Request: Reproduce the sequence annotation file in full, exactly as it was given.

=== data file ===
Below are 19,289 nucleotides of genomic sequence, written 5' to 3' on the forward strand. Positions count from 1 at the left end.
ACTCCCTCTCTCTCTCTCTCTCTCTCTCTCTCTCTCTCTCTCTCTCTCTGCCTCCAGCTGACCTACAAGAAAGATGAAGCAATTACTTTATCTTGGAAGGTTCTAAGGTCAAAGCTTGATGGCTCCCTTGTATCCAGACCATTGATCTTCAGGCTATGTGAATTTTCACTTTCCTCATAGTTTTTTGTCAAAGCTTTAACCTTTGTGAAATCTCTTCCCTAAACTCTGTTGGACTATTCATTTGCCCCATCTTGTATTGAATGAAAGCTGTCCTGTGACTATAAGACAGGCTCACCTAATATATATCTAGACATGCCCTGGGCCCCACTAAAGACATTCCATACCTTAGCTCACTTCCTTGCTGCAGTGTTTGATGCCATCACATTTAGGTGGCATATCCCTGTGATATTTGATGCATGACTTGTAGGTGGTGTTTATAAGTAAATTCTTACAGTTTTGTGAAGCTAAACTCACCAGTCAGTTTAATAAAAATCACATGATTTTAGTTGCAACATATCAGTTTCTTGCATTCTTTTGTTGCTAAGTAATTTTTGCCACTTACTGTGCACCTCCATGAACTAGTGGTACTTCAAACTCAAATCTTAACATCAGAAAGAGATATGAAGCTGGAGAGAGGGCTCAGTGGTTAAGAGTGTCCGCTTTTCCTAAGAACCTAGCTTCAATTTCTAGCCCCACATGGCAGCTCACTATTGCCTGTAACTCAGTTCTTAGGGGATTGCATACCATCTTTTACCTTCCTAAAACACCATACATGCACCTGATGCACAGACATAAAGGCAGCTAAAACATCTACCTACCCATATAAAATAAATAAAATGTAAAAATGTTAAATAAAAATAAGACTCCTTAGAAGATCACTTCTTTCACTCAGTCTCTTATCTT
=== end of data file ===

Below are 19,289 nucleotides of genomic sequence, written 5' to 3' on the forward strand. Positions count from 1 at the left end.
ACTCCCTCTCTCTCTCTCTCTCTCTCTCTCTCTCTCTCTCTCTCTCTCTGCCTCCAGCTGACCTACAAGAAAGATGAAGCAATTACTTTATCTTGGAAGGTTCTAAGGTCAAAGCTTGATGGCTCCCTTGTATCCAGACCATTGATCTTCAGGCTATGTGAATTTTCACTTTCCTCATAGTTTTTTGTCAAAGCTTTAACCTTTGTGAAATCTCTTCCCTAAACTCTGTTGGACTATTCATTTGCCCCATCTTGTATTGAATGAAAGCTGTCCTGTGACTATAAGACAGGCTCACCTAATATATATCTAGACATGCCCTGGGCCCCACTAAAGACATTCCATACCTTAGCTCACTTCCTTGCTGCAGTGTTTGATGCCATCACATTTAGGTGGCATATCCCTGTGATATTTGATGCATGACTTGTAGGTGGTGTTTATAAGTAAATTCTTACAGTTTTGTGAAGCTAAACTCACCAGTCAGTTTAATAAAAATCACATGATTTTAGTTGCAACATATCAGTTTCTTGCATTCTTTTGTTGCTAAGTAATTTTTGCCACTTACTGTGCACCTCCATGAACTAGTGGTACTTCAAACTCAAATCTTAACATCAGAAAGAGATATGAAGCTGGAGAGAGGGCTCAGTGGTTAAGAGTGTCCGCTTTTCCTAAGAACCTAGCTTCAATTTCTAGCCCCACATGGCAGCTCACTATTGCCTGTAACTCAGTTCTTAGGGGATTGCATACCATCTTTTACCTTCCTAAAACACCATACATGCACCTGATGCACAGACATAAAGGCAGCTAAAACATCTACCTACCCATATAAAATAAATAAAATGTAAAAATGTTAAATAAAAATAAGACTCCTTAGAAGATCACTTCTTTCACTCAGTCTCTTATCTT